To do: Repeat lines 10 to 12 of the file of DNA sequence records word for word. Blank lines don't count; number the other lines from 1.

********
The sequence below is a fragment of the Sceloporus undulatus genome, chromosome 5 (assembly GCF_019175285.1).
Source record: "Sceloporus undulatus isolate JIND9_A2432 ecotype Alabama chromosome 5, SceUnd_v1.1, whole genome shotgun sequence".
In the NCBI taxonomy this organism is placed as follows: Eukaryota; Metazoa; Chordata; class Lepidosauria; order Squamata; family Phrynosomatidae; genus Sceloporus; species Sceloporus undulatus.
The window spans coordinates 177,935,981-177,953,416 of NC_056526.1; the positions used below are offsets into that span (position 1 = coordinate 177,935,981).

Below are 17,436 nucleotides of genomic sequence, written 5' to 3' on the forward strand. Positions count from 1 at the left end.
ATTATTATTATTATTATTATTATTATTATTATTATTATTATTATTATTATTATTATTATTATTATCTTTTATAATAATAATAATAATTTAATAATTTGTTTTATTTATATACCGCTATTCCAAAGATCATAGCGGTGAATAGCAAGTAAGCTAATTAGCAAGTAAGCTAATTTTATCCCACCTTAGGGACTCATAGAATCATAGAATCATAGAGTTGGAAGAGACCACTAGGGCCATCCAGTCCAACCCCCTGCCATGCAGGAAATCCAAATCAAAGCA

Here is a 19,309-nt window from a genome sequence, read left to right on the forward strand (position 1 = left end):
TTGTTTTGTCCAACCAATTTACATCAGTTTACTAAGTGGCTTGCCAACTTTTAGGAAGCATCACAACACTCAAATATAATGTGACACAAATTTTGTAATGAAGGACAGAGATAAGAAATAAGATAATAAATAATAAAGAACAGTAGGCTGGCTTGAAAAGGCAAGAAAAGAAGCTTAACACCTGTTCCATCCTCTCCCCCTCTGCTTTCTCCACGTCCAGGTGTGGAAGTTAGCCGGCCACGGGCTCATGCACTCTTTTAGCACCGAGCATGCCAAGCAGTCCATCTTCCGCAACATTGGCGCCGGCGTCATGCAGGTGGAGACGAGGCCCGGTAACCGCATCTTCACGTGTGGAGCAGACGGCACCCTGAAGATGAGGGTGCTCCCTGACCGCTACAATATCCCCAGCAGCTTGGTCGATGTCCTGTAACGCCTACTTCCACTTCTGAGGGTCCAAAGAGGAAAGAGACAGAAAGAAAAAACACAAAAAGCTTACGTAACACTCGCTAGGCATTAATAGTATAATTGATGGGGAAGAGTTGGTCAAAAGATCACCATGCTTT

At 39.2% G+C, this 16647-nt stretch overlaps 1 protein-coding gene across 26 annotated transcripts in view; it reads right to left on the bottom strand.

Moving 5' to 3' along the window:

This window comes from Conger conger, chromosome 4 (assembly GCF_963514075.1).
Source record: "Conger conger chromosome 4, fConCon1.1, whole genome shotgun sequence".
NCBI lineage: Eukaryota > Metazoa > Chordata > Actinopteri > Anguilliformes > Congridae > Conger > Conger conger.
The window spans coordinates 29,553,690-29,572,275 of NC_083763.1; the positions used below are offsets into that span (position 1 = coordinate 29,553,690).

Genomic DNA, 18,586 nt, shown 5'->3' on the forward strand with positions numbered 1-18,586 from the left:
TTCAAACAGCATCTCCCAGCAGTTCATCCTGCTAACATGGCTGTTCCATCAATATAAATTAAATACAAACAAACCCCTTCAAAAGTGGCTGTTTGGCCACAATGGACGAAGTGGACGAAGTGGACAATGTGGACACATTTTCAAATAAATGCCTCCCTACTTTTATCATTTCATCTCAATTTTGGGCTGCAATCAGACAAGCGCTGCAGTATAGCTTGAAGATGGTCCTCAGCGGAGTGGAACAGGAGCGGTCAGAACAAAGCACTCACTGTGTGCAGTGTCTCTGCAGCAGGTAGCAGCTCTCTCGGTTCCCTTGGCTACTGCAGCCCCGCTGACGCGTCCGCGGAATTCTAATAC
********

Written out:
Moving 5' to 3' along the window:

This window comes from Conger conger, chromosome 4 (assembly GCF_963514075.1).
Source record: "Conger conger chromosome 4, fConCon1.1, whole genome shotgun sequence".